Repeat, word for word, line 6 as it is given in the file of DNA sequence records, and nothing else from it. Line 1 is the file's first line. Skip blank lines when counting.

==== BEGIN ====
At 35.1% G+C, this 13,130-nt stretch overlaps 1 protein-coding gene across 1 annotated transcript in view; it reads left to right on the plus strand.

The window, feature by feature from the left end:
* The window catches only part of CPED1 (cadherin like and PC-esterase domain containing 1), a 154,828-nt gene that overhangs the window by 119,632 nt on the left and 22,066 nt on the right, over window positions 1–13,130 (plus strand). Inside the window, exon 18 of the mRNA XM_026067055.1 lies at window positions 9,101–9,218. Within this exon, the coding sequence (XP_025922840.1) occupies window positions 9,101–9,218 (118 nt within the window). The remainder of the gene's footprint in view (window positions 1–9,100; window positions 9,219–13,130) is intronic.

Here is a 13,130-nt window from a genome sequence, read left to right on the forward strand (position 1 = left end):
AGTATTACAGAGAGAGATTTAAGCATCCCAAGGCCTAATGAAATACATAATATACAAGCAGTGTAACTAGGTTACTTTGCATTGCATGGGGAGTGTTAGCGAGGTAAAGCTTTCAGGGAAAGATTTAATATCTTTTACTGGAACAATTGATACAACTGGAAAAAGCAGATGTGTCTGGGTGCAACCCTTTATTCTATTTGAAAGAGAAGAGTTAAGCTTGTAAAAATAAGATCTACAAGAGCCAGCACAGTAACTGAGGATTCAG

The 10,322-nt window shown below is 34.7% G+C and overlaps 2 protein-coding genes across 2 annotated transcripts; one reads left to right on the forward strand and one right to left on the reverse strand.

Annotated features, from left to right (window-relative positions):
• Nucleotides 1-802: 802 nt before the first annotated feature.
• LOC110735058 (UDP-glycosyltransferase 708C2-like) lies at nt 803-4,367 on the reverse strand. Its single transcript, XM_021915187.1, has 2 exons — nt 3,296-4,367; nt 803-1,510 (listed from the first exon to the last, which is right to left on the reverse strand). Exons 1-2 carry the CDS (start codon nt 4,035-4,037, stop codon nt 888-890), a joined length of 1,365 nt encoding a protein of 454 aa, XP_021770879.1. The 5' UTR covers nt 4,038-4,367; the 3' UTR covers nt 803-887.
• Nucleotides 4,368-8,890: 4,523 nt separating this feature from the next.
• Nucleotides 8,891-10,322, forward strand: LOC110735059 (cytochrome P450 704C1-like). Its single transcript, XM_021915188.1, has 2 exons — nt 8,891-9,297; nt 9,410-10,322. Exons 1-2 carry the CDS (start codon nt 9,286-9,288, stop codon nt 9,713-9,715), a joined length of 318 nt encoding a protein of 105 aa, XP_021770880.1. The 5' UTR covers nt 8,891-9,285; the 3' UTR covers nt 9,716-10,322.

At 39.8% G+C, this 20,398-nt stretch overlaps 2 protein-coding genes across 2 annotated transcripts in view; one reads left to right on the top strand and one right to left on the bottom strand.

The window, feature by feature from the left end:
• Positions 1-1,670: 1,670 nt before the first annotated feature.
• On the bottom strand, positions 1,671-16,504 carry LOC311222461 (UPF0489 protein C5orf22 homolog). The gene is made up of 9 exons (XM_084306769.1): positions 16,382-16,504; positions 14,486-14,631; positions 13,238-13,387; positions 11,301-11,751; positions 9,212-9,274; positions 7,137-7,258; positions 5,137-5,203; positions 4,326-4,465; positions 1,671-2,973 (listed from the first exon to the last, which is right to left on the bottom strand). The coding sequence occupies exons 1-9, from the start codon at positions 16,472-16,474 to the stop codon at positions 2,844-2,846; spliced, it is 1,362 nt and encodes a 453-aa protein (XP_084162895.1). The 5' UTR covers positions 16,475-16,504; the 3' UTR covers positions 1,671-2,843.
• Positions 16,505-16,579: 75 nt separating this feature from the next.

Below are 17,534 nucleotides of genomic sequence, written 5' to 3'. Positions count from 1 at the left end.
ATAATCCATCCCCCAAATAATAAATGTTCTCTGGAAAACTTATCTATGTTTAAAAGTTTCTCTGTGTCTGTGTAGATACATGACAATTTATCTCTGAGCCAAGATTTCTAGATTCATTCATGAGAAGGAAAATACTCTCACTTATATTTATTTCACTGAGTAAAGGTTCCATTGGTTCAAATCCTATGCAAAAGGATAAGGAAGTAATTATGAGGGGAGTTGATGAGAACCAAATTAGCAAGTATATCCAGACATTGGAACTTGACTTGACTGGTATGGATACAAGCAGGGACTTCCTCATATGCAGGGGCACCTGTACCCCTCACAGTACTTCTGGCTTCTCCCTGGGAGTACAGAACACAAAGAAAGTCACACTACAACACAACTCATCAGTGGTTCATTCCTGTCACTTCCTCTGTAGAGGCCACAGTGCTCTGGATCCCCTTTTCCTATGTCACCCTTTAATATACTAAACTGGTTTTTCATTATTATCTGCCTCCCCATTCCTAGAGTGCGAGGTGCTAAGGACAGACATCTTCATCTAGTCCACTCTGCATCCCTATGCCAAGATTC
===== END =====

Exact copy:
The 10,322-nt window shown below is 34.7% G+C and overlaps 2 protein-coding genes across 2 annotated transcripts; one reads left to right on the forward strand and one right to left on the reverse strand.